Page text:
It's worth saying here that catching a blue marlin is not easy. Some people pursue this prize fish half their lives and catch nothing -- having spent tens of thousands all for nothing. Some people pursue this prize fish half their lives only to watch one nearly take their hook, but lose it due to the inexperience or bad luck by Mate and/or Captain. And if a blue marlin is checking out the teaser you're trolling, trust me, you want a Mate and Captain like ours.
I've never seen fishing like this. Our Mate Fred jumped into gear, grabbing the transom-mounted rod, trying to lure the marlin away from the teaser. Captain Mike maneuvered the boat into place and reeled up the teaser so the marlin would lose interest in it.
All this time everyone onboard is shouting and yelling and chaos is rampant. The boat pitches and rolls. Brian is falling and tripping out of the couch onto the deck and into the fighting chair. He's still barefooted and if I'd looked, there was probably crusty drool stuck to his face.
The mood change onboard was as distinct as a lightning strike.
Fred's rod bent over fast and we heard that distinctive beautiful fast ZIZZZZZZ of 50-pound test monofilament line peeling off the bowling-ball-sized reel at high speed. The fucker was hooked!
Then, in a second later, Fred's rod loses its curve and he's cursing that he's lost it. FUCK! And here's where the experience factor plays in -- Fred didn't even pause; he just grabs the second rod off the transom and starts playing the lure, trying to draw in the leviathan.
Our anxiety and head-spinning adrenaline rush had come to a confusing low point when we thought the marlin had spit the hook on Fred's rod, but not a minute later, and Fred had the beast hooked on the second rod. He set the hook hard, and then the reel just started screaming as Colin and Fred steered the butt of the rod into the fighting chair and Brian started one of the most exhausting fights of his life.
Most fishing in my life has not been an athletic feat. Maybe when I caught a small hammerhead shark in Hitlon Head as a kid -- that was tiring. Or even a few sand sharks and rockfish and barracuda I've caught along the way have been enough to break a sweat and work my biceps. But watching Brian battle to reel in this blue marlin was painful -- even witnessing it tired me out.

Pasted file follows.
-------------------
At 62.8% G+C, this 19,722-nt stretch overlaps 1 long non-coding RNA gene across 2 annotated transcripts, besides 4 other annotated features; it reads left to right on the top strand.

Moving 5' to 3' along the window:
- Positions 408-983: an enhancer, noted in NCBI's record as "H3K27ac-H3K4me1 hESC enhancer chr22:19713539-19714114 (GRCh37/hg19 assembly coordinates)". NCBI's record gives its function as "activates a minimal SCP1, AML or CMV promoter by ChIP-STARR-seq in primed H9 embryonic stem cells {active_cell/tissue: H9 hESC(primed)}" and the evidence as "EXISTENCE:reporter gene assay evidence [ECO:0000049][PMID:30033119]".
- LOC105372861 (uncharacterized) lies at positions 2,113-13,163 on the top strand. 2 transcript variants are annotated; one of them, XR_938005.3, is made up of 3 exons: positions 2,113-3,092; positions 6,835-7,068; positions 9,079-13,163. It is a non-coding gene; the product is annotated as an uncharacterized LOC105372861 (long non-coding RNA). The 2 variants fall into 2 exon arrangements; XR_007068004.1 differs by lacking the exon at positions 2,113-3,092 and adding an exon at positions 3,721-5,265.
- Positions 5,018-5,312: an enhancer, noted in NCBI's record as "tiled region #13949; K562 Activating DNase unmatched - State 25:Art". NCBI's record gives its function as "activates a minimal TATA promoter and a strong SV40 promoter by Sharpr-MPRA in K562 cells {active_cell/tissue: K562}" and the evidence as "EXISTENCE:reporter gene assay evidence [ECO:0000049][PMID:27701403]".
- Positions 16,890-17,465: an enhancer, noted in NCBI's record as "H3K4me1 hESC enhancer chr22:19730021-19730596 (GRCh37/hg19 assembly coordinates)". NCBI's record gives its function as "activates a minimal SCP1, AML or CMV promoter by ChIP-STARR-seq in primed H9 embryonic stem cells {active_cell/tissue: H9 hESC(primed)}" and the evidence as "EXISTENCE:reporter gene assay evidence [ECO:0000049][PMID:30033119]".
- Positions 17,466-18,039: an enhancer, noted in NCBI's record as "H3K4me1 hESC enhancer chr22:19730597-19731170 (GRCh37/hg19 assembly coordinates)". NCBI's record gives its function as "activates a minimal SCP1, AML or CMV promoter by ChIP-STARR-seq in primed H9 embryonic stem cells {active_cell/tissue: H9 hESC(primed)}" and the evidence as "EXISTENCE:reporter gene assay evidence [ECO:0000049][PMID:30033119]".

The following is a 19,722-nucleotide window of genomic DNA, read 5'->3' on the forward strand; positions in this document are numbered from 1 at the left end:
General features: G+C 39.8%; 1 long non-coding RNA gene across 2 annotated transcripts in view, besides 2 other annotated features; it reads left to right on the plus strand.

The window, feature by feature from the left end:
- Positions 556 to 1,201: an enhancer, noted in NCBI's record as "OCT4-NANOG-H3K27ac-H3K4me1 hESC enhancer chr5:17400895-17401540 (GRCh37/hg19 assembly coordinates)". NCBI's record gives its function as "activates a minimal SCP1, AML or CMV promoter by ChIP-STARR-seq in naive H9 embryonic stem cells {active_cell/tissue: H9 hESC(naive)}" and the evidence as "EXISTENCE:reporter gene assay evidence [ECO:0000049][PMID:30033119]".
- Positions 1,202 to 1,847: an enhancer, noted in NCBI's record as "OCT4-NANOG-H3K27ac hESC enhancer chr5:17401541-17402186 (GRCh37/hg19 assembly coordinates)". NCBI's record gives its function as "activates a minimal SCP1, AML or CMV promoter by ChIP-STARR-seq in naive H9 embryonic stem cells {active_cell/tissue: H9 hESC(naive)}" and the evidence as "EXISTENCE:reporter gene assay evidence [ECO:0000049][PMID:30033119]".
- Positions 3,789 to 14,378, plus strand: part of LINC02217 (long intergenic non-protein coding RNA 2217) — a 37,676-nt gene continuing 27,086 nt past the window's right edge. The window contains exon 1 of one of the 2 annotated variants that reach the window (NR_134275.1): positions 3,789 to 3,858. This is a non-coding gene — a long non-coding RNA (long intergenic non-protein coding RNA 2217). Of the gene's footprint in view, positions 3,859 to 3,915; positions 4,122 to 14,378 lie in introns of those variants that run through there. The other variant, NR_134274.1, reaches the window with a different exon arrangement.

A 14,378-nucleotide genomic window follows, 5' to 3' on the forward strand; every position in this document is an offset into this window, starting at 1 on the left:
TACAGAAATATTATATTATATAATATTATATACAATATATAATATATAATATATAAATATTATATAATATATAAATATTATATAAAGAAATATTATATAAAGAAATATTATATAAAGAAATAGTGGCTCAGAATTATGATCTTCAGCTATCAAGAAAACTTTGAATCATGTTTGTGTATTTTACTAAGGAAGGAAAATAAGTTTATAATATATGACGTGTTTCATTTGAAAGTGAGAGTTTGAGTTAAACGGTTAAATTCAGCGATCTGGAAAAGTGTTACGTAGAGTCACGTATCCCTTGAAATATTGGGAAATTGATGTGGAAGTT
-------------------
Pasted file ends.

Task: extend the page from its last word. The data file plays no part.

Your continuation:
This marlin ran off the boat nearly 400 yards and then began to jump and thrash about in the water as we all watched in awe and shouted at Brian to REEL REEL REEL REEL. REEL MOTHERFUCKER REEL.
That's the thing about the fight to haul in a blue marlin -- all that shouting and screaming and sweating and waves splashing over the transom and saltwater in your eyes and chaos as the captain puts the boat in reverse. It's like some kind of spontaneous desperate celebration that hurts your vocal chords.
Brian fought that son-of-bitch for thirty minutes and at one point we thought that reel would get smoked. After the initial run, the marlin nearly finished the spool of line. Through the skilled reverse engines, the captain prevented that, thank God. But damn, after that first 20 minutes, I was wondering if Brian could do it. I was wondering if anyone onboard could do it.
The marlin dove deep into the 100 fathoms beneath us and we couldn't see him for a while. There were times when the drag was just stuck and any amount of Brian's reeling was useless. Then after a while, the fish tired and we could see the long flash of its body rise up from the depths. As it got closer to the boat, I had to spin Brian in the fighting chair into position. Fred had the rod bent over his right shoulder as he made sure the fish came up properly.
Through some deft boat positioning, the captain made sure the prop didn't cut the line and Fred put on gloves to grab the marlin by the bill and de-hook and release it, and we watched it drift and then swim away gracefully.
Marlin fishing is a bit like an arm-wrestling contest with a true bad-ass and (usually) neither party gets killed.
It was just unbelievable. All of use were coming off an adrenaline high and half panting and half laughing. I looked over at Brian, covered in sweat, breathing, smiling and just saying YESSSS, YESSS over and over. The mother fucker was in tears, man. In TEARS.
Here's Brian reeling in slack after the boat had reversed for a while:
Here's Brian as he starts to tire:
Here's the fish as the Mate de-hooks and releases it. The blue marlin was estimated at 9.5 feet in length and 275 pounds:
And of course the guy who catches the blue marlin always gets pushed in by the crew: